Former Carroll County Delegate William B. Dulany was remembered by friends, family, community leaders, and colleagues at a celebration of his life, accomplishments and legacy at a service at the Beasman Auditorium at Fairhaven in Sykesville earlier in the month.
Dulany was 89 when he passed away on March 19, 2017. A Carroll County native son, Dulany was born in Sykesville, where he served as the class president at Sykesville High School before he graduated and joined the Navy during World War II.
Many of us had gathered at Fairhaven early and traded memories of the various ways Dulany had touched and enriched our lives. He was a larger than life icon in the community and most of us spoke in hushed tones about our past experiences with Dulany and how he helped shape the Carroll County we know today.
Folks from all walks of life attended the service. McDaniel College was represented. Dulany was a 1950 graduate of Western Maryland College, now McDaniel. He served on the college's board of trustees from 1976 to 2006.
The Carroll County Bar was also well represented. He was considered to be the senior member of the bar. He joined the local bar in 1960. After he graduated from law school in 1953, he took a brief detour and served in a downtown Baltimore law firm before returning to his roots in Carroll County in 1959. Once he arrived back in Westminster, he became a founding partner of the firm that we knew in the 1960s, as "Dulany and Davis" at 123 E. Main St.
In those days this was the center of Carroll County's kinetic brain trust. The offices were next to the Charles Carroll Hotel, and the Union National Bank, across the street from a bus stop that served a daily bus route to downtown Baltimore and just a few doors down from the Opera House Theater, the Davis Library, the Westminster United Methodist Church, the Westminster Post Office, Shaffer's store, and the Democratic Advocate newspaper office. Not to be overlooked, the Court House, Cockey's Tavern, the county offices in the Court House Annex and Westminster City Hall were all within an easy walking distance.
No wonder Dulany had his finger on the pulse of all the big changes of the 1960s when county and state government reinvented itself. Maryland Court of Appeals Judge Joe Getty said in an interview, "Bill served in the House of Delegates from 1963-66 and received the highest votes from Carroll County as delegate to the State Constitutional Convention of 1967-68. It was a period of great legal reform in Maryland with integration of public schools, restructuring of the Maryland court system and legislative redistricting of the state under the Supreme Court's one-person, one-vote decision in Baker v. Carr."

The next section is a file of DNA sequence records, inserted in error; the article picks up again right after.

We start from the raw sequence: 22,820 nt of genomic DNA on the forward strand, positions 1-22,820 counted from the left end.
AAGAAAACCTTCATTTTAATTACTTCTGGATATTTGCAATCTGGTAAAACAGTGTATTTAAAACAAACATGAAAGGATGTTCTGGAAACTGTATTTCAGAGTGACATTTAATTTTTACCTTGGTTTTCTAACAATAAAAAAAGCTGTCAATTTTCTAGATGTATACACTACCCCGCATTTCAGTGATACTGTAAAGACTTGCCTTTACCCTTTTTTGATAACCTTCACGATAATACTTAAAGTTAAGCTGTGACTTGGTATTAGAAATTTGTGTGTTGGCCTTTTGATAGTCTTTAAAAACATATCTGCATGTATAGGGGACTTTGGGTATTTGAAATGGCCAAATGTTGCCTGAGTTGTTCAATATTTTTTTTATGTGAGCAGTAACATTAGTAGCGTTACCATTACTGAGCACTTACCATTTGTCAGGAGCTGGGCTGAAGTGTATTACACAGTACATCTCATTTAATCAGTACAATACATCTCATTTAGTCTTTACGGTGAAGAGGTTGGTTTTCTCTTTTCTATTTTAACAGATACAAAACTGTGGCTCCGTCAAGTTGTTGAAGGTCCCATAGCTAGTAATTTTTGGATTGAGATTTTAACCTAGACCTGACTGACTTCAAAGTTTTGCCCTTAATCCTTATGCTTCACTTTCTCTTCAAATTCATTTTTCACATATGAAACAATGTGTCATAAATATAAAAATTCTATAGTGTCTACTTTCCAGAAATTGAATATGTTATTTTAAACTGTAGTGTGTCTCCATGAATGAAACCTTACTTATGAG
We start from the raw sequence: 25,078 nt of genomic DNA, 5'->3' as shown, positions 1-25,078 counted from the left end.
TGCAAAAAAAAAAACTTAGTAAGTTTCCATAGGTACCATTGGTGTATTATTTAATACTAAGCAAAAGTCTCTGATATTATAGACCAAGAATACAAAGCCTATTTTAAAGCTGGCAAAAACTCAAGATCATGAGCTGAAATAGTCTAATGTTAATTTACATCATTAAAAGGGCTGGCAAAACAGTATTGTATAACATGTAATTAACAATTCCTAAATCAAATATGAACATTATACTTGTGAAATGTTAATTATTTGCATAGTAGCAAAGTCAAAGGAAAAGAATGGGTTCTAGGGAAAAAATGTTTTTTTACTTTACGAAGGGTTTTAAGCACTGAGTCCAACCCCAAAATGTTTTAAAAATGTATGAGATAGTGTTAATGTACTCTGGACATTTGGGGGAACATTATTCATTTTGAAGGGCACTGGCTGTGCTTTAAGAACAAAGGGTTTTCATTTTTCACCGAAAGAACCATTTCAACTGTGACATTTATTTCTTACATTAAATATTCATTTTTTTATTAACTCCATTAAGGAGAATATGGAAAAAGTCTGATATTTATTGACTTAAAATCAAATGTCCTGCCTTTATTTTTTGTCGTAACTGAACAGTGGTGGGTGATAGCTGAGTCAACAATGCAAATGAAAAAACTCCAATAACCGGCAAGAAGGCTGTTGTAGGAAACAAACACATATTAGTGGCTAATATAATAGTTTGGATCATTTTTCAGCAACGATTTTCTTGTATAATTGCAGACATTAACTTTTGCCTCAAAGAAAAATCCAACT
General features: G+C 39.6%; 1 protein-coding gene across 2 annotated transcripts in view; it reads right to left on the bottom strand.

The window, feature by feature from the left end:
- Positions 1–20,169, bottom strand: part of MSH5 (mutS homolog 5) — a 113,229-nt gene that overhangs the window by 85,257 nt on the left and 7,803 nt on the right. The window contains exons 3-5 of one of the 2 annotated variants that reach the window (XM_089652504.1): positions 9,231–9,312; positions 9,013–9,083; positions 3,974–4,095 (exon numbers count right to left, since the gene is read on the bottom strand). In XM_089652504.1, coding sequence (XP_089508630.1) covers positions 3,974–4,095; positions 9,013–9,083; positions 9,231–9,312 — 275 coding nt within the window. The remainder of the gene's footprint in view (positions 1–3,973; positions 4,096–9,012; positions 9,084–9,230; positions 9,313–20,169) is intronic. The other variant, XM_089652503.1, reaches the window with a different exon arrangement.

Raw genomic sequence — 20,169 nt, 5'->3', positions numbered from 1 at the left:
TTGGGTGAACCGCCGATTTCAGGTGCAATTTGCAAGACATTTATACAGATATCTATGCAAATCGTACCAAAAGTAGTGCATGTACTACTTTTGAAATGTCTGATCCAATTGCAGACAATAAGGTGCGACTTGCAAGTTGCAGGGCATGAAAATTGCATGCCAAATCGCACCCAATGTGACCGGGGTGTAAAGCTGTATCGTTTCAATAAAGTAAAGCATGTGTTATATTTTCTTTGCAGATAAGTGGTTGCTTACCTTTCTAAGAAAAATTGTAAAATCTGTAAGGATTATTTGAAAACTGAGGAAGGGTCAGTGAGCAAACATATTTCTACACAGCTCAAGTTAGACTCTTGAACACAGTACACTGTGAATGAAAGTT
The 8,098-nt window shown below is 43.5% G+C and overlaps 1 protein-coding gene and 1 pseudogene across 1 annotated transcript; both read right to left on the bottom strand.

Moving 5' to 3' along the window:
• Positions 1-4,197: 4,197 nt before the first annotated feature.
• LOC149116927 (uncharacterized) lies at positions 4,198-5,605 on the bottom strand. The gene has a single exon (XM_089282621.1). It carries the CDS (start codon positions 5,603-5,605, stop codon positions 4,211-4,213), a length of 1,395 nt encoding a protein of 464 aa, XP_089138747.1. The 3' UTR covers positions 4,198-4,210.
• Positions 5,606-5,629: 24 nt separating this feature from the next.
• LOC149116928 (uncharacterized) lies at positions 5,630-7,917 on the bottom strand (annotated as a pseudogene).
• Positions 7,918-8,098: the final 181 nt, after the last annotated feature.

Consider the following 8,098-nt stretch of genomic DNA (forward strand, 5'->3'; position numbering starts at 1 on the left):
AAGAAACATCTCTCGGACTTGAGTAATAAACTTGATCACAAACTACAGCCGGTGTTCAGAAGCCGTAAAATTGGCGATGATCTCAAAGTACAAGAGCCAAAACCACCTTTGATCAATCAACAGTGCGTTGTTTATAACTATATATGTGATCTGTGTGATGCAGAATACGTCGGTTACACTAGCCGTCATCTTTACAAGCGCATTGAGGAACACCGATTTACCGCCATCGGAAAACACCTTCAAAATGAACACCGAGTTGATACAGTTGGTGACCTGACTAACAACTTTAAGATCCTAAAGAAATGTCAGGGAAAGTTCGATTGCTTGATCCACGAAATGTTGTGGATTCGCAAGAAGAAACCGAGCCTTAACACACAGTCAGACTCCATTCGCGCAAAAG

In a March 23 story in the Carroll County Times, by Emily Chappell; Brooks Leahy, a partner at the firm, spoke for many when he observed that Dulany "was a mentor to a lot of people. … A lot of people practiced law with him over the years …"
Carroll County has been fortunate to have many native sons and daughters who made a great difference and contribution to our community. Before the service, I had a chance to talk with Amber Curtis, a current partner of Dulany Leahy Curtis & Beach LLP. She keenly elaborated that Dulany, along with longstanding attorneys Charles Fisher Sr. (June 15, 1917–June 22, 2012) and Ralph Hoffman, (Feb. 23, 1910–Sept. 15, 1994,) touched so many lives in the community. Because these three mentored so many current community leaders in the county, our community is blessed to have so many women and men who possess the values, integrity, wit, and wisdom — and the institutional memory, to carry forward the history and traditions of the county into the future.
Getty spoke for many when he observed, "Bill was proud to have contributed during this time with so many legal challenges confronting Maryland and he served with the greatest integrity and honor for the citizens of Carroll County."
We will miss Dulany's soft reassuring tone of voice and encyclopedic mind, but fortunately his legacy lives on to serve us well in our community today.